In a surprising move, Special Counsel Robert Mueller on Friday indicted 13 Russian citizens for a number of crimes related to interference in the 2016 presidential election. That is, a grand jury indicted them, but that’s pretty much the same thing. Greg Sargent of the Washington Post explains what this means for the broader Russia investigation.
First, it means that for the first time we have detailed information on what Mueller knows about Russian interference, who did it, why they did it and who they might have communicated with in the United States. And we know that some of those actions, at least, might rise to the level of being crimes. But since it’s incredibly unlikely that any of the people who were indicted will ever be here to stand trial, those allegations will not have to be proven.
The key question, obviously, is whether this proves collusion between the Trump campaign and those who engaged in the Russian interference, and the answer to that, at this point, is “we don’t know.” There are some hints in the indictments themselves, but nothing conclusive.
We still don’t know whether Trump campaign officials or any other Americans conspired with this alleged effort to influence the election.
There’s some confusion around this point. The indictment says that some of the defendants “communicated with unwitting individuals associated with the Trump campaign.” At a presser just now, Deputy Attorney General Rod J. Rosenstein reiterated this, claiming that “there’s no allegation in this indictment” that any American was aware of the alleged crimes. (Emphasis mine.)But Eliason tells me that we simply cannot know yet what this means. It could very well mean that Mueller has not, or will not, find any evidence of U.S. persons knowingly conspiring with these efforts. Or, Eliason says, it could mean there’s more to come.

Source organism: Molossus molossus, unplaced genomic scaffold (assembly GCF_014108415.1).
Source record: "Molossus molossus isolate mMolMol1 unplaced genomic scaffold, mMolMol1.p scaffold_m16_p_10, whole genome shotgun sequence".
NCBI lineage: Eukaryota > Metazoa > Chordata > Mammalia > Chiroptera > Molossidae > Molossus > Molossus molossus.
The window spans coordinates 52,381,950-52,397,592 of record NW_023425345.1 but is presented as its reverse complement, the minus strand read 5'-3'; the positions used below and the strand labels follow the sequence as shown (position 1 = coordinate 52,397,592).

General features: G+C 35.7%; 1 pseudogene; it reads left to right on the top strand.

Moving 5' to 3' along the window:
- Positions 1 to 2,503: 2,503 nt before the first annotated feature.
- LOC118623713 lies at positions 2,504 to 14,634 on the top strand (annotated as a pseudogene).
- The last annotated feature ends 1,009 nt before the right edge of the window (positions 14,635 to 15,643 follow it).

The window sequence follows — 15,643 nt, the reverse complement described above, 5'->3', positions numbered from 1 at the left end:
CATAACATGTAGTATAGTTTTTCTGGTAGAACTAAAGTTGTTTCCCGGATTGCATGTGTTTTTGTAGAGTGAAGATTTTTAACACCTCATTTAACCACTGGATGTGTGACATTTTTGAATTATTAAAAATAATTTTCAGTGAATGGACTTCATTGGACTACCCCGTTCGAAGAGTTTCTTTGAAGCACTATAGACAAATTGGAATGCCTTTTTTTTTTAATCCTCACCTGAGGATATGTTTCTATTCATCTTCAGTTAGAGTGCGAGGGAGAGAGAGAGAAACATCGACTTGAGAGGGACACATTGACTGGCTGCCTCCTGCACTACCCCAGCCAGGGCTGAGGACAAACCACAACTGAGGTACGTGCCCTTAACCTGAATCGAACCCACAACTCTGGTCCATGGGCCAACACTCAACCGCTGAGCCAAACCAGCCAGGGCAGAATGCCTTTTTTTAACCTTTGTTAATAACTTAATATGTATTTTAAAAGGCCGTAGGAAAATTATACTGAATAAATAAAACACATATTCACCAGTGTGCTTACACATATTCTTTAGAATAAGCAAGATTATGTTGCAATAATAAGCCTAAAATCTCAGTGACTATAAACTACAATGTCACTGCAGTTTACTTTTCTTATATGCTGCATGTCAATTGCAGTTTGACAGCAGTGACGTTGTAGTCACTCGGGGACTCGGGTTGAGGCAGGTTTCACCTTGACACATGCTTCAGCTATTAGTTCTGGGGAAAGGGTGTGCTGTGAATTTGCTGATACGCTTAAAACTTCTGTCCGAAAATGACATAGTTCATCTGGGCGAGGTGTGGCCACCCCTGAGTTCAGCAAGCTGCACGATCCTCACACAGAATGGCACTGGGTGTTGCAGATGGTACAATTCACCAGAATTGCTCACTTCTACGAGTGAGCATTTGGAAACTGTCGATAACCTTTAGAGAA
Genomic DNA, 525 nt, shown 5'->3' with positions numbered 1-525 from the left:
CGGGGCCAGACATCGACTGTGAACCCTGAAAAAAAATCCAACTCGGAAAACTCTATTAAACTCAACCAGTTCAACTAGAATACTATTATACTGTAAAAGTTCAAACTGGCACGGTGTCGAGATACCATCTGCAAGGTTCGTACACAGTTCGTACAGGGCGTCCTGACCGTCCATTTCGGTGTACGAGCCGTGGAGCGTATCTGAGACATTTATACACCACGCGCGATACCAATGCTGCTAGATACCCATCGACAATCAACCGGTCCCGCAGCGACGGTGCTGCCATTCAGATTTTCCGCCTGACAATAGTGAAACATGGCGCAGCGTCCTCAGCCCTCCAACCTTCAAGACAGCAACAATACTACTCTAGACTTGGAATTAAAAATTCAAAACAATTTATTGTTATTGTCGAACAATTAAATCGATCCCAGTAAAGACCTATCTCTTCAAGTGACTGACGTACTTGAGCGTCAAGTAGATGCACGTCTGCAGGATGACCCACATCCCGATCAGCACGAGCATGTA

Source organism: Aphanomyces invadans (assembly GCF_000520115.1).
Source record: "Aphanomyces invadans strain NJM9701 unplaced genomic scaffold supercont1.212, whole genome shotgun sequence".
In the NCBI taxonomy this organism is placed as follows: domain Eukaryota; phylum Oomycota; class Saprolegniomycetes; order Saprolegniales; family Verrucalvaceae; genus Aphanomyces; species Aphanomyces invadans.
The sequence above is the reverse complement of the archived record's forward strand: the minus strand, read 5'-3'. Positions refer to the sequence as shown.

“What remains unanswered is whether they had U.S. help,” Eliason tells me, adding that the language in the indictment “doesn’t mean the only people involved are these unwitting ones.”
“There could be an investigative reason for not fully showing your hand now,” Eliason says. “Or it could be that they don’t have sufficient information yet to implicate U.S. individuals.” Eliason notes: “We can’t say anything one way or the other.”
This fits with my prediction all along, which is that they are unlikely to be able to prove any actual collusion, by which I mean that they won’t be able to show that the Trump campaign was helping this propaganda campaign being waged on his behalf and against Hillary Clinton. We do know from those emails sent to Donald Trump, Jr. that they were told that Putin wanted to help get Trump elected, but that’s not the same thing as proof of collusion.
I still maintain that if they’re able to nail Trump and his closest associates (his children, Manafort, Flynn), it will be for money laundering and obstruction of justice (and possibly for tax fraud as well). Manafort is already facing such charges on tax evasion and money laundering.